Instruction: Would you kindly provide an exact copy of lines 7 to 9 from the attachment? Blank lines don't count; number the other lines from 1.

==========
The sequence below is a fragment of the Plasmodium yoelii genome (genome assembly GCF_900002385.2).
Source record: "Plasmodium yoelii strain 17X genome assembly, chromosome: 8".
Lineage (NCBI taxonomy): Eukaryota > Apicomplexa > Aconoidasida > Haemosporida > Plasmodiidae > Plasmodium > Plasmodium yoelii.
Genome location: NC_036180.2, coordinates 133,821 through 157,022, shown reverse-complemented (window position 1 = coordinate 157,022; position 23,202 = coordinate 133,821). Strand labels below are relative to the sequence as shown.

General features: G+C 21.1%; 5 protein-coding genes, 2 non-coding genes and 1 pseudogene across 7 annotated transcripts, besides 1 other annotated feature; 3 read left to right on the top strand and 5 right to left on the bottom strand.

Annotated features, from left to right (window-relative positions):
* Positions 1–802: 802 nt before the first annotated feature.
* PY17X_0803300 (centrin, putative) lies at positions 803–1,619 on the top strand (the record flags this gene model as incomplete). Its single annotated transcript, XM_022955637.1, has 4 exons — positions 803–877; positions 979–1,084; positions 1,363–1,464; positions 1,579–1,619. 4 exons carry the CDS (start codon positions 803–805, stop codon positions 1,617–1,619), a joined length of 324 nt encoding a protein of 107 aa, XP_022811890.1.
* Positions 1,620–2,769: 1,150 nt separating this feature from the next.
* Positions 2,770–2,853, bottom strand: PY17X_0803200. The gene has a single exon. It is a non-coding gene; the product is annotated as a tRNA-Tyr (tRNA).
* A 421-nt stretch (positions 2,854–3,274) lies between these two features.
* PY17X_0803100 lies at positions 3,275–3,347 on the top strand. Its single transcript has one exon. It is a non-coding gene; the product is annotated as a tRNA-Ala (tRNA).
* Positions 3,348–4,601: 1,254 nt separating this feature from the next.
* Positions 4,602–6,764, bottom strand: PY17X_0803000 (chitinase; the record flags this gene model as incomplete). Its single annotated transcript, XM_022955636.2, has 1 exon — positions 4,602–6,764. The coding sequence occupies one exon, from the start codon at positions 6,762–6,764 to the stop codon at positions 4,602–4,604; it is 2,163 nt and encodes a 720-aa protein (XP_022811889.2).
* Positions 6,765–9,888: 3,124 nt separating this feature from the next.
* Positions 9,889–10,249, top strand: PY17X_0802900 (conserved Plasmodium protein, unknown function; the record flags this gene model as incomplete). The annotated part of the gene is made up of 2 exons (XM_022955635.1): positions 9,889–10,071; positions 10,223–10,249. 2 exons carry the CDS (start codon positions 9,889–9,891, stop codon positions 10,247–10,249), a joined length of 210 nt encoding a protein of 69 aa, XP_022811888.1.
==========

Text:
* Positions 1–802: 802 nt before the first annotated feature.
* PY17X_0803300 (centrin, putative) lies at positions 803–1,619 on the top strand (the record flags this gene model as incomplete). Its single annotated transcript, XM_022955637.1, has 4 exons — positions 803–877; positions 979–1,084; positions 1,363–1,464; positions 1,579–1,619. 4 exons carry the CDS (start codon positions 803–805, stop codon positions 1,617–1,619), a joined length of 324 nt encoding a protein of 107 aa, XP_022811890.1.
* Positions 1,620–2,769: 1,150 nt separating this feature from the next.